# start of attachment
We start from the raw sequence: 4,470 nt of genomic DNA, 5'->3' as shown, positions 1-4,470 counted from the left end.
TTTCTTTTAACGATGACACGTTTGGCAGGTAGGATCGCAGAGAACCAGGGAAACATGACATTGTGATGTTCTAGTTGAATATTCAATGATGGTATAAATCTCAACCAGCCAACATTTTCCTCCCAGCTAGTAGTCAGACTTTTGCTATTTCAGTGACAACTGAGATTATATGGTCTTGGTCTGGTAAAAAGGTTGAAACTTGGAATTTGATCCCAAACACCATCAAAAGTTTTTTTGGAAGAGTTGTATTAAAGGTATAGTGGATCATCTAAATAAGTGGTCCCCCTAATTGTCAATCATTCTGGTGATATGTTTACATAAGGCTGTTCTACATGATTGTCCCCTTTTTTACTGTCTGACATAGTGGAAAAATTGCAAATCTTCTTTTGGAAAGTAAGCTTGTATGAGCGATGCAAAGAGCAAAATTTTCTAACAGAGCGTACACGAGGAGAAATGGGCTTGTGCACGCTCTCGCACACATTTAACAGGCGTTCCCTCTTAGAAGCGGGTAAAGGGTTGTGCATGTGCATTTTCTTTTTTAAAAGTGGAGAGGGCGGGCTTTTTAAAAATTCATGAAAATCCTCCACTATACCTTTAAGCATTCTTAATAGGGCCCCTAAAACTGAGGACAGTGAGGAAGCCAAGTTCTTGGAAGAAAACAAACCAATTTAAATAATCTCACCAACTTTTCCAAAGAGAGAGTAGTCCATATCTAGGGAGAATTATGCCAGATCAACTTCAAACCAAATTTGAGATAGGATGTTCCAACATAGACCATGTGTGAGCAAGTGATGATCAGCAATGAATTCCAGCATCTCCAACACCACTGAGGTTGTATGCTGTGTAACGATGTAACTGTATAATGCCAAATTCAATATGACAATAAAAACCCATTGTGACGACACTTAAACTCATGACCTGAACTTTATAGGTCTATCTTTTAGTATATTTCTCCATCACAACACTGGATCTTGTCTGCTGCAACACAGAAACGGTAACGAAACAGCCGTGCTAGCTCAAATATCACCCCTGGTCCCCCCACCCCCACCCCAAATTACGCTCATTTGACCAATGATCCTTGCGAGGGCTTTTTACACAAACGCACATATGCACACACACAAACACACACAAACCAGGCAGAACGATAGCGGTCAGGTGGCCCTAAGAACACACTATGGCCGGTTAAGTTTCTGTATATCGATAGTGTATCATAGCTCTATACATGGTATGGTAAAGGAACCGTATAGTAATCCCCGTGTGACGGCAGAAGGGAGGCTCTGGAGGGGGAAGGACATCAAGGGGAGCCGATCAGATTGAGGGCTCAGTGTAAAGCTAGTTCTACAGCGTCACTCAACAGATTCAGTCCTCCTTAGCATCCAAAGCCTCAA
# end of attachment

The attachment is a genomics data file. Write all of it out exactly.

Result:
We start from the raw sequence: 4,470 nt of genomic DNA, 5'->3' as shown, positions 1-4,470 counted from the left end.
TTTCTTTTAACGATGACACGTTTGGCAGGTAGGATCGCAGAGAACCAGGGAAACATGACATTGTGATGTTCTAGTTGAATATTCAATGATGGTATAAATCTCAACCAGCCAACATTTTCCTCCCAGCTAGTAGTCAGACTTTTGCTATTTCAGTGACAACTGAGATTATATGGTCTTGGTCTGGTAAAAAGGTTGAAACTTGGAATTTGATCCCAAACACCATCAAAAGTTTTTTTGGAAGAGTTGTATTAAAGGTATAGTGGATCATCTAAATAAGTGGTCCCCCTAATTGTCAATCATTCTGGTGATATGTTTACATAAGGCTGTTCTACATGATTGTCCCCTTTTTTACTGTCTGACATAGTGGAAAAATTGCAAATCTTCTTTTGGAAAGTAAGCTTGTATGAGCGATGCAAAGAGCAAAATTTTCTAACAGAGCGTACACGAGGAGAAATGGGCTTGTGCACGCTCTCGCACACATTTAACAGGCGTTCCCTCTTAGAAGCGGGTAAAGGGTTGTGCATGTGCATTTTCTTTTTTAAAAGTGGAGAGGGCGGGCTTTTTAAAAATTCATGAAAATCCTCCACTATACCTTTAAGCATTCTTAATAGGGCCCCTAAAACTGAGGACAGTGAGGAAGCCAAGTTCTTGGAAGAAAACAAACCAATTTAAATAATCTCACCAACTTTTCCAAAGAGAGAGTAGTCCATATCTAGGGAGAATTATGCCAGATCAACTTCAAACCAAATTTGAGATAGGATGTTCCAACATAGACCATGTGTGAGCAAGTGATGATCAGCAATGAATTCCAGCATCTCCAACACCACTGAGGTTGTATGCTGTGTAACGATGTAACTGTATAATGCCAAATTCAATATGACAATAAAAACCCATTGTGACGACACTTAAACTCATGACCTGAACTTTATAGGTCTATCTTTTAGTATATTTCTCCATCACAACACTGGATCTTGTCTGCTGCAACACAGAAACGGTAACGAAACAGCCGTGCTAGCTCAAATATCACCCCTGGTCCCCCCACCCCCACCCCAAATTACGCTCATTTGACCAATGATCCTTGCGAGGGCTTTTTACACAAACGCACATATGCACACACACAAACACACACAAACCAGGCAGAACGATAGCGGTCAGGTGGCCCTAAGAACACACTATGGCCGGTTAAGTTTCTGTATATCGATAGTGTATCATAGCTCTATACATGGTATGGTAAAGGAACCGTATAGTAATCCCCGTGTGACGGCAGAAGGGAGGCTCTGGAGGGGGAAGGACATCAAGGGGAGCCGATCAGATTGAGGGCTCAGTGTAAAGCTAGTTCTACAGCGTCACTCAACAGATTCAGTCCTCCTTAGCATCCAAAGCCTCAA